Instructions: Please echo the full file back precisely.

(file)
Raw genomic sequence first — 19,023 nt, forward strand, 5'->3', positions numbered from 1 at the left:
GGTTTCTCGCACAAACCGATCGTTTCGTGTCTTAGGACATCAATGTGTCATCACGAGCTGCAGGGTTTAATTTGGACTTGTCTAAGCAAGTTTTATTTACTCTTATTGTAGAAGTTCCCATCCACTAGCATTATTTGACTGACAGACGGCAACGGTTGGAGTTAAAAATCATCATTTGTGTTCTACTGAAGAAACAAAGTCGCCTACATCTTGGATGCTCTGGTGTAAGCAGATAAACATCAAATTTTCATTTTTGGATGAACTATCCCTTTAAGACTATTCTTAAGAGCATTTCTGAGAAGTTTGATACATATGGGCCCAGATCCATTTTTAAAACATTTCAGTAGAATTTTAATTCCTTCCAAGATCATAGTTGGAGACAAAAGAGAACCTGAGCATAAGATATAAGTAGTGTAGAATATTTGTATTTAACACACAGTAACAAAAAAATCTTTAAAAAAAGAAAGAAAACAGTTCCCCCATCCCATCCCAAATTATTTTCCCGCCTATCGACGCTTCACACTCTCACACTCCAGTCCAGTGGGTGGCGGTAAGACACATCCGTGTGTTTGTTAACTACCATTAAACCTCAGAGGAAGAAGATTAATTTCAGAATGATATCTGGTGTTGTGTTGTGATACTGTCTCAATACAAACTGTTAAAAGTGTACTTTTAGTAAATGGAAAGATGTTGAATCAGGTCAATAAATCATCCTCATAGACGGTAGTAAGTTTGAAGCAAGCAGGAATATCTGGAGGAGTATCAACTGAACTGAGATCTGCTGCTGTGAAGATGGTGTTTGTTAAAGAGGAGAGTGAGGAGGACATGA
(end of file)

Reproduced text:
Raw genomic sequence first — 19,023 nt, forward strand, 5'->3', positions numbered from 1 at the left:
GGTTTCTCGCACAAACCGATCGTTTCGTGTCTTAGGACATCAATGTGTCATCACGAGCTGCAGGGTTTAATTTGGACTTGTCTAAGCAAGTTTTATTTACTCTTATTGTAGAAGTTCCCATCCACTAGCATTATTTGACTGACAGACGGCAACGGTTGGAGTTAAAAATCATCATTTGTGTTCTACTGAAGAAACAAAGTCGCCTACATCTTGGATGCTCTGGTGTAAGCAGATAAACATCAAATTTTCATTTTTGGATGAACTATCCCTTTAAGACTATTCTTAAGAGCATTTCTGAGAAGTTTGATACATATGGGCCCAGATCCATTTTTAAAACATTTCAGTAGAATTTTAATTCCTTCCAAGATCATAGTTGGAGACAAAAGAGAACCTGAGCATAAGATATAAGTAGTGTAGAATATTTGTATTTAACACACAGTAACAAAAAAATCTTTAAAAAAAGAAAGAAAACAGTTCCCCCATCCCATCCCAAATTATTTTCCCGCCTATCGACGCTTCACACTCTCACACTCCAGTCCAGTGGGTGGCGGTAAGACACATCCGTGTGTTTGTTAACTACCATTAAACCTCAGAGGAAGAAGATTAATTTCAGAATGATATCTGGTGTTGTGTTGTGATACTGTCTCAATACAAACTGTTAAAAGTGTACTTTTAGTAAATGGAAAGATGTTGAATCAGGTCAATAAATCATCCTCATAGACGGTAGTAAGTTTGAAGCAAGCAGGAATATCTGGAGGAGTATCAACTGAACTGAGATCTGCTGCTGTGAAGATGGTGTTTGTTAAAGAGGAGAGTGAGGAGGACATGA